Magnolia Eden
Passion for Butterflies
Passiflora incarnata, or Passion Flower, is a most intriguing plant, worthy of a place in any southern garden where its beauty and function can be fully appreciated.  Not particularly fussy and demanding, the plant tolerates a variety of soil conditions and can thrive in full sun and partial shade.  Its elaborate, showy flowers falsely allude to more exotic origins, but this American native is widespread throughout the American South and elsewhere.  As if its good looks are not enough, Passion Flower is also a host plant to the beautiful Gulf Fritillary butterfly, making it of particular interest to butterfly enthusiasts.

Utilized by Native Americans and grown by southern settlers, Passiflora incarnata was introduced in England in 1629 and first offered in an American nursery/seed catalogue in 1811 by the Philadelphia-based Landreth Nursery.

A vigorous grower, the perennial Passiflora climbs by tendrils, reaching ten-twenty feet.  It can also be grown as a ground cover.  Blooming between May and September, Passion Flower produces edible oval fruits old-timers often refer to as maypops.  Many a southern kitchen has turned out jars of maypop jelly, and some commercial fruit juices available today contain extract from maypops.

While seeds can be retained from the fruits of Passiflora, it is easily propagated by rooting cuttings.

What's in a name?

Named by Roman Catholic missionaries, according to legend, Passiflora is perhaps best known for its Christian symbolism.  Hardly referencing eroticism or sexuality, Passion Flower and its various parts represent Christ's crucifixion.  There are ten petals for the ten apostles present at the crucifixion, an ovary column resembling a cross, three stigmas for the nails, colored filaments for the crown of thorns, five pollen-bearing anthers for Christ's wounds and coiling vine tendrils reminiscent of whips or scourges.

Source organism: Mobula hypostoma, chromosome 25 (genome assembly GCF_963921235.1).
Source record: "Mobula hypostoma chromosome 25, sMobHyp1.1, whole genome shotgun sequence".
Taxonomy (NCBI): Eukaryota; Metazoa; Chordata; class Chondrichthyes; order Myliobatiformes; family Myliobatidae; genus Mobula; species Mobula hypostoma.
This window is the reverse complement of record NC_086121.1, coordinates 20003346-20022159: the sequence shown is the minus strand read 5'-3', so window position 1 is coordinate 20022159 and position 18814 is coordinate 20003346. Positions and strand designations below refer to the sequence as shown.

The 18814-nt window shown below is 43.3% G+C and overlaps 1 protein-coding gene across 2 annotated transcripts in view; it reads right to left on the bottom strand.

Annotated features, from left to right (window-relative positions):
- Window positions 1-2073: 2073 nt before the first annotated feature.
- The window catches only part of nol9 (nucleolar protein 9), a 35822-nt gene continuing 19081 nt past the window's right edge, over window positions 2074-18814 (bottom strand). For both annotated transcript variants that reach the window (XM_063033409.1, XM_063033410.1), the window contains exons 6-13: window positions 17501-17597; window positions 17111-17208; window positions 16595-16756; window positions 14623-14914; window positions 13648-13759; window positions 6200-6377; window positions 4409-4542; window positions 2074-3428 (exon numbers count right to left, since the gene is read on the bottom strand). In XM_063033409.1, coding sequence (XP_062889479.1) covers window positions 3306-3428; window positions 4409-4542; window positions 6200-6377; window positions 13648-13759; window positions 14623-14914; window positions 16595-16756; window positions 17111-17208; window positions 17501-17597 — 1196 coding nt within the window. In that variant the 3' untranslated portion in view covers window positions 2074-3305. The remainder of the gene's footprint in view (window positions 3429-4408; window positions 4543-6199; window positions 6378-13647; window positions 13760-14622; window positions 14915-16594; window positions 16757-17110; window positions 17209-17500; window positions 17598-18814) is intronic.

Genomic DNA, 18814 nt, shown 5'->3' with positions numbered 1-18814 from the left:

A Gracious Southern Host

Passiflora incarnata is especially admired by butterfly lovers because it is a host plant to the Gulf Fritillary (Agraulis vanillae).  Planted in sufficient quantity along with butterfly-attracting plants like Echinacea, Buddleja and Lantana, southern gardeners are almost guaranteed to witness nature at work as Gulf Fritillaries are drawn to the garden to lay their eggs on the various parts of Passiflora.  The resulting spiny larvae feed ravenously on the leaves before pupating and emerging as a new generation of butterflies.  With a wingspan of nearly three inches, the Gulf Fritillary is neither a true fritillary nor a heliconian, but rather is classified as a longwing butterfly.  Ranging from New Jersey and Iowa to South America, Gulf Fritillaries are very common throughout the American South.

Where is your

Passion Flower can still be found growing on old homesteads, and seeds and cuttings for rooting are often available free for the asking.  Seeds are also available commercially and via heirloom seed exchanges.  As catalogues begin arriving in the mail later this fall and winter, be sure to add Passiflora incarnata to your seed order.  Neither you nor the butterflies will be disappointed!

Ed Harshaw

This intricate Passiflora incarnata bloom was photographed on June 27, 2006 in the garden of Southern Edition editor Greg Freeman by Lowcountry photographer Ed Harshaw.  Harshaw's work was featured in the story, Ed Harshaw:  Capturing the Splendor of the Lowcountry One Photo at a Time.

Ed Harshaw

              Greg Freeman

A Gulf Fritillary butterfly paying a visit to Lantana 'Miss Huff'
              Greg Freeman

Larvae of the Gulf Fritillary butterfly feeding on the leaves of Passiflora incarnata


James R. Cothran, Gardens and Historic Plants of the Antebellum South  (Columbia:  University of South Carolina Press, 2003).

Alice Lounsberry and Mrs. Ellis Rowan,
A Guide to the Wild Flowers (New York:  Frederick A. Stokes Company, 1899).

Jan W. Midgley,
All About South Carolina Wildflowers  (Raleigh:  Sweetwater Press, Inc., 1999).

Robert T. Mitchell and Herbert S. Zim,
Butterflies and Moths:  A Guide to the More Common American Species  (New York:  Golden Press, 1964).

Author:  Greg Freeman.  Published July 25, 2008.

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